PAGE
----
The hidden cost of beauty, could be your health. A routine visit to the hair salon for a relaxing day or a new look can – with one wrong move – change your life forever. It’s called “Beauty Parlor Stroke Syndrome,” and we’re here to break it down for you.
What is it?
Beauty parlor stroke syndrome can occur by having your head bent backward, or hyperextended, improperly or for a long period of time during a shampoo at the hair salon. Dr. Robert Coni, medical director of the stroke program at HCA’s Grand Strand Medical Center in Myrtle Beach, S.C., explains that, because of this, the blood vessels in the back of your neck could become compressed or damaged (a tear) and result in a stroke.
“Sometimes the blood vessels in the spinal canal are extra-long and can get ‘kinked’ by the pressure placed there,” he said. “This can create a bulge in the interior wall of the artery that effectively blocks blood flow or cause a compressive injury to the artery.”
Either of which can lead to neurological symptoms, including dizziness, weakness on one side of the body, blurry or double vision, loss of vision and clumsiness; also known as, the most common symptoms of beauty parlor stroke syndrome.
Beauty parlors aren’t new – so how is this “breaking news?” Well, you may not have heard of the syndrome before because it’s a relatively rare condition, according to Dr. Coni. It’s just become increasingly recognized with better technology.
“The first description of this may have been in the 1970s,” he said, “and there were several cases in the early 90s, too. But, early on, the only way we could look at the arteries in the back of the neck was through angiography – an invasive procedure that required threading a catheter to the brain – and was not routinely performed due to the morbidity associated with it.”
Now, we’re better able to identify the syndrome through MRI scans and CT or MR angiography – all noninvasive, advanced imaging exams used to view your blood vessels.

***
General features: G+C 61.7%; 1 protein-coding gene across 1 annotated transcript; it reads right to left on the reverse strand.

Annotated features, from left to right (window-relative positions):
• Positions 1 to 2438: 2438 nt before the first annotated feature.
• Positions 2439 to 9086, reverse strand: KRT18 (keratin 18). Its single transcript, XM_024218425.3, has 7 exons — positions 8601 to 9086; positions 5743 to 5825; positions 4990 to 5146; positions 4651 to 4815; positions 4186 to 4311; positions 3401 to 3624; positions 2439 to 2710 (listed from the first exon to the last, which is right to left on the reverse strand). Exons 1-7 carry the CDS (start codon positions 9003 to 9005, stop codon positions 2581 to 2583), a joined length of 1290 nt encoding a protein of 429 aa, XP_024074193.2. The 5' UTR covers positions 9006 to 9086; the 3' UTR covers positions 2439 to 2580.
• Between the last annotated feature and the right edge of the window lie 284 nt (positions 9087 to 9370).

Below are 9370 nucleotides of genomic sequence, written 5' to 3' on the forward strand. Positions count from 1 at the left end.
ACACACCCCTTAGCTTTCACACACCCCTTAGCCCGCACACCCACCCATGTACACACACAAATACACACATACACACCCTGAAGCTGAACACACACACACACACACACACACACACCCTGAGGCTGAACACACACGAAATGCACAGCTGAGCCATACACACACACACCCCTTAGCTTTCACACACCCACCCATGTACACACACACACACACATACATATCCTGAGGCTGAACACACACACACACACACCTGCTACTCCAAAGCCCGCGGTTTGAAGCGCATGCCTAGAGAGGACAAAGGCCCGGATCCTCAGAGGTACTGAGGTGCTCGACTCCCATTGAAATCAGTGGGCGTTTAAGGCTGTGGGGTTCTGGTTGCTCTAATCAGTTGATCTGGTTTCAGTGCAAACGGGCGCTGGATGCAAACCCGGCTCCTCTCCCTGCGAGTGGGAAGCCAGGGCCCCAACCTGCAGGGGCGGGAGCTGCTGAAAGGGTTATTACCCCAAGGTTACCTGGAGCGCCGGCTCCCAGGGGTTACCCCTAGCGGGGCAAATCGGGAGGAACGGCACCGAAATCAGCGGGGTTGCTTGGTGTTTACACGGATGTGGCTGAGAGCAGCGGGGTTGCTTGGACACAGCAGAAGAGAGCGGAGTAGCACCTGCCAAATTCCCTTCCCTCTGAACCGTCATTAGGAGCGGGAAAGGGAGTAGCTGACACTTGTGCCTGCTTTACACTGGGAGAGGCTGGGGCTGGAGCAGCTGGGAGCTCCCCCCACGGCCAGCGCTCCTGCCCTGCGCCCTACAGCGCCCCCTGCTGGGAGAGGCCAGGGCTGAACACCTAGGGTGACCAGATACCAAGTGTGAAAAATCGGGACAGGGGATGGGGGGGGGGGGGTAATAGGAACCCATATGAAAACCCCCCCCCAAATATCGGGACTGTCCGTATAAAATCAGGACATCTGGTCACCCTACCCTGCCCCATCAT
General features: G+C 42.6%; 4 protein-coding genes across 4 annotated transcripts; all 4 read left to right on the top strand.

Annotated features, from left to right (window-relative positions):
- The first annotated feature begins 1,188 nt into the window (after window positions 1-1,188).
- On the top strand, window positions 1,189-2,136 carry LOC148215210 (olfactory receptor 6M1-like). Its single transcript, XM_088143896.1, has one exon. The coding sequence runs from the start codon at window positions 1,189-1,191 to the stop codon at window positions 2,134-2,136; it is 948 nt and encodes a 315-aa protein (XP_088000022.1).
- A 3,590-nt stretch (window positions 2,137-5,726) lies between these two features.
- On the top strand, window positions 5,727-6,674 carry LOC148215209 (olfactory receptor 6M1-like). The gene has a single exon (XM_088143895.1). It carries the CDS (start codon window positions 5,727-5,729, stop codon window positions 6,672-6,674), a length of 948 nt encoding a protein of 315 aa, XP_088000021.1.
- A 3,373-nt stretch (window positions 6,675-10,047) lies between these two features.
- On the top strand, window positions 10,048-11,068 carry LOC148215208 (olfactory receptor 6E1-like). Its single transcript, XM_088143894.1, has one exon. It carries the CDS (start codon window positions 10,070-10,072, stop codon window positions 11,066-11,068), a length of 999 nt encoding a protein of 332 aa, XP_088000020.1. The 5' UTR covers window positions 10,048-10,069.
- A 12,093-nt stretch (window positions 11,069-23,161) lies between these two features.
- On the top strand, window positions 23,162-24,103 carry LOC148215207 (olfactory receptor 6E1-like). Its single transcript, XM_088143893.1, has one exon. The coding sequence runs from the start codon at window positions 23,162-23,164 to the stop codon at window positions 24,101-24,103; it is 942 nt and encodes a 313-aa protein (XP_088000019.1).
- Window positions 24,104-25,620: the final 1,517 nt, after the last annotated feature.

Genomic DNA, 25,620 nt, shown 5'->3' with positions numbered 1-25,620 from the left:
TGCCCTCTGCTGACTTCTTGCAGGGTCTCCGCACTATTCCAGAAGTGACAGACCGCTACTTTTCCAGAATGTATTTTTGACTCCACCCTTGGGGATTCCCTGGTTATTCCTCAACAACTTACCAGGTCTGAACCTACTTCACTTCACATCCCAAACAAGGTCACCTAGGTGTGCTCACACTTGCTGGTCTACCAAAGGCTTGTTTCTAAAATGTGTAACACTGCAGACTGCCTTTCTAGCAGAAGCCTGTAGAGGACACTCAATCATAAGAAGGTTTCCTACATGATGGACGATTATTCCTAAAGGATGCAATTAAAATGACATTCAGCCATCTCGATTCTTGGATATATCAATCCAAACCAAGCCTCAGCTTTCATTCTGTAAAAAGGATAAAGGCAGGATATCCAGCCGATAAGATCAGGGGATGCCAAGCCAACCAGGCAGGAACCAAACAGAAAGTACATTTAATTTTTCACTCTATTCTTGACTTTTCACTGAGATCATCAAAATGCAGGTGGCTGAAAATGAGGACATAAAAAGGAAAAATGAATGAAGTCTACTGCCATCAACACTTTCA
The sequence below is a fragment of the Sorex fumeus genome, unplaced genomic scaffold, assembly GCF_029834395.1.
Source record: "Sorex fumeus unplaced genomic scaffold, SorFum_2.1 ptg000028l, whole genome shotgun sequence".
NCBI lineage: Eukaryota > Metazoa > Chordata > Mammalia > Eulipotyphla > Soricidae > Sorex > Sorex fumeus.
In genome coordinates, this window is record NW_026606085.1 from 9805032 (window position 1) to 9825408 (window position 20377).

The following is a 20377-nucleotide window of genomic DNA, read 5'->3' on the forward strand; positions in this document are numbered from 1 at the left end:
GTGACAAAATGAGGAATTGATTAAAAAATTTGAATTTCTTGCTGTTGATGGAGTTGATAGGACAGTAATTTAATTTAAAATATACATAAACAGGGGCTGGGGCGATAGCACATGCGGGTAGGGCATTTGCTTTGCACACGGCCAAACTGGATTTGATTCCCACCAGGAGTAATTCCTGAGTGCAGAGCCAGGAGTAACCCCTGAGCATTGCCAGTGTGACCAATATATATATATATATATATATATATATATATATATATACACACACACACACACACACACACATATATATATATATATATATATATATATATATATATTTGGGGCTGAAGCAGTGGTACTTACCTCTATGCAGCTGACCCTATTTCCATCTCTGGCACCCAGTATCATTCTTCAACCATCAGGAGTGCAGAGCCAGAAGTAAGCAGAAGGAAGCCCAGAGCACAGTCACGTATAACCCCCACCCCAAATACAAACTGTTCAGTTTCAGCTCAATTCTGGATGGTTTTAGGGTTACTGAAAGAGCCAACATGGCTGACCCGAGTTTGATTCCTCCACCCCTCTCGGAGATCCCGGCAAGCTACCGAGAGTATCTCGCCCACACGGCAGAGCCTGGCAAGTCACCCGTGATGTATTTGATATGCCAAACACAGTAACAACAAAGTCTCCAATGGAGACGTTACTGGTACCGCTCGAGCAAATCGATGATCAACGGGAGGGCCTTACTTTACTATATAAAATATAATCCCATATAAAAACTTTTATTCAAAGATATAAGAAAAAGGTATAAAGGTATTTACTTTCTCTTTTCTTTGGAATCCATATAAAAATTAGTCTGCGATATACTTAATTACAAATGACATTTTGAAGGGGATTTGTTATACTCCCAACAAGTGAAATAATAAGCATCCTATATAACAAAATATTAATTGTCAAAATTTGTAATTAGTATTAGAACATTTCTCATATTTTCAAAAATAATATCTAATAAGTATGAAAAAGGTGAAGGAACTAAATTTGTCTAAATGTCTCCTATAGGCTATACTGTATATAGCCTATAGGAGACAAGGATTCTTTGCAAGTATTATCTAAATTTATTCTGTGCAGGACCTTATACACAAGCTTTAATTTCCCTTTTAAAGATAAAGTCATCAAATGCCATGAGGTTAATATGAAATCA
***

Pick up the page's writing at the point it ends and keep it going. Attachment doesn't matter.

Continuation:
Who’s at risk?
Women, in case you’re wondering, are not the only sufferers, and the hair salon is not the only place to fall victim. “People who are older are more at risk because of the likelihood of arthritis in the neck which can cause a greater degree of compression in the blood vessel, especially with the positioning of the head during a shampoo,” Dr. Coni said. “But it can occur in young people, too – in car accidents where there’s a whiplash injury or after something like chiropractic manipulation.”
Although beauty parlor stroke syndrome is real (and so is the risk), there hasn’t been enough clinical research to study patients who’ve had this syndrome due to an event at the beauty parlor, he added. We do know there are ways to prevent this syndrome at the hair salon and treatment options if it happens to you.
Pray, do tell
The best way to prevent beauty parlor stroke syndrome is to avoid hyperextension of the neck all together or for a long period of time, and make sure you have effective neck support during a hair wash at the salon. (Even a towel on the cradle of the wash basin might do the trick!)
“Really, the best advice is to request a shampoo with your head bent forward rather than backward,” Dr. Coni insisted. “If that’s not possible, the most important thing you can do is speak up if you’re uncomfortable.”
Beauty parlor stroke syndrome is not known for being fatal, but any stroke at the base of the brain can have devastating and lasting effects. That’s why if you or a loved one experiences any type of stroke symptoms, get to the ER as quickly as possible.
The brain loses close to 1.8 million cells every minute a stroke goes untreated, Dr. Coni said. So, the single most effective way to treat stroke – beauty parlor included – is speed.
“Knowing is Half the Battle”
Now that you’re “in the know,” don’t let that scare you away from the beauty salon. The reward – an hour or two of pampering, just for you – outweighs the risk of beauty parlor stroke syndrome.
The key is to protect yourself at the shampoo bowl, speak up if you’re uncomfortable, and educate others about this rare, but very real, condition.
HCA’s Grand Strand Medical Center uses the acronym BEFAST as an easy way to remember symptoms of stroke. Seek medical treatment immediately for any signs or symptoms of stroke. Grand Strand Health is comprised of one 301-bed acute care hospital, Grand Strand Medical Center with the only certified Advanced Primary Stroke Center in Horry County, and South Strand Medical Center, which provides 24/7 emergency services and outpatient medical services.